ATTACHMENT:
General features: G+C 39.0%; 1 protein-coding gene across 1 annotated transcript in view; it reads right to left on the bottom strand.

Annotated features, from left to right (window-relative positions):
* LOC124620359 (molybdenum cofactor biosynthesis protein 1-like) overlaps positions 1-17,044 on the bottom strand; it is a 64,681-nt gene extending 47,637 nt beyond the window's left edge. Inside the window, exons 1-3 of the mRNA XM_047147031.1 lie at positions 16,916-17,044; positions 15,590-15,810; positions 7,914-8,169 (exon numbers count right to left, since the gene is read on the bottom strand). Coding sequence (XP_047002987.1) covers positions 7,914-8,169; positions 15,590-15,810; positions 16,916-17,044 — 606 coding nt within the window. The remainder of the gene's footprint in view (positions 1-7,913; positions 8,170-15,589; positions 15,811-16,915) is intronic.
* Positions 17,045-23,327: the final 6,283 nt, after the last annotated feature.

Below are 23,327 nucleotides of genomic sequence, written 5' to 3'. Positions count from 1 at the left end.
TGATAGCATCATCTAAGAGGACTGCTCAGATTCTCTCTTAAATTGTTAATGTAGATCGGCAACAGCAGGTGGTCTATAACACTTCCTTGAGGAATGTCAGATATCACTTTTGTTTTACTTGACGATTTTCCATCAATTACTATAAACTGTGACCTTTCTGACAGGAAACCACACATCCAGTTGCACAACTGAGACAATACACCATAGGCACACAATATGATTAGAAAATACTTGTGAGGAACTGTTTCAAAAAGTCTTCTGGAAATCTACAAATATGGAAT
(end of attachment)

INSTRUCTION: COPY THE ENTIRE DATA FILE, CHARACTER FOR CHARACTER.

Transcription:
General features: G+C 39.0%; 1 protein-coding gene across 1 annotated transcript in view; it reads right to left on the bottom strand.

Annotated features, from left to right (window-relative positions):
* LOC124620359 (molybdenum cofactor biosynthesis protein 1-like) overlaps positions 1-17,044 on the bottom strand; it is a 64,681-nt gene extending 47,637 nt beyond the window's left edge. Inside the window, exons 1-3 of the mRNA XM_047147031.1 lie at positions 16,916-17,044; positions 15,590-15,810; positions 7,914-8,169 (exon numbers count right to left, since the gene is read on the bottom strand). Coding sequence (XP_047002987.1) covers positions 7,914-8,169; positions 15,590-15,810; positions 16,916-17,044 — 606 coding nt within the window. The remainder of the gene's footprint in view (positions 1-7,913; positions 8,170-15,589; positions 15,811-16,915) is intronic.
* Positions 17,045-23,327: the final 6,283 nt, after the last annotated feature.

Below are 23,327 nucleotides of genomic sequence, written 5' to 3'. Positions count from 1 at the left end.
TGATAGCATCATCTAAGAGGACTGCTCAGATTCTCTCTTAAATTGTTAATGTAGATCGGCAACAGCAGGTGGTCTATAACACTTCCTTGAGGAATGTCAGATATCACTTTTGTTTTACTTGACGATTTTCCATCAATTACTATAAACTGTGACCTTTCTGACAGGAAACCACACATCCAGTTGCACAACTGAGACAATACACCATAGGCACACAATATGATTAGAAAATACTTGTGAGGAACTGTTTCAAAAAGTCTTCTGGAAATCTACAAATATGGAAT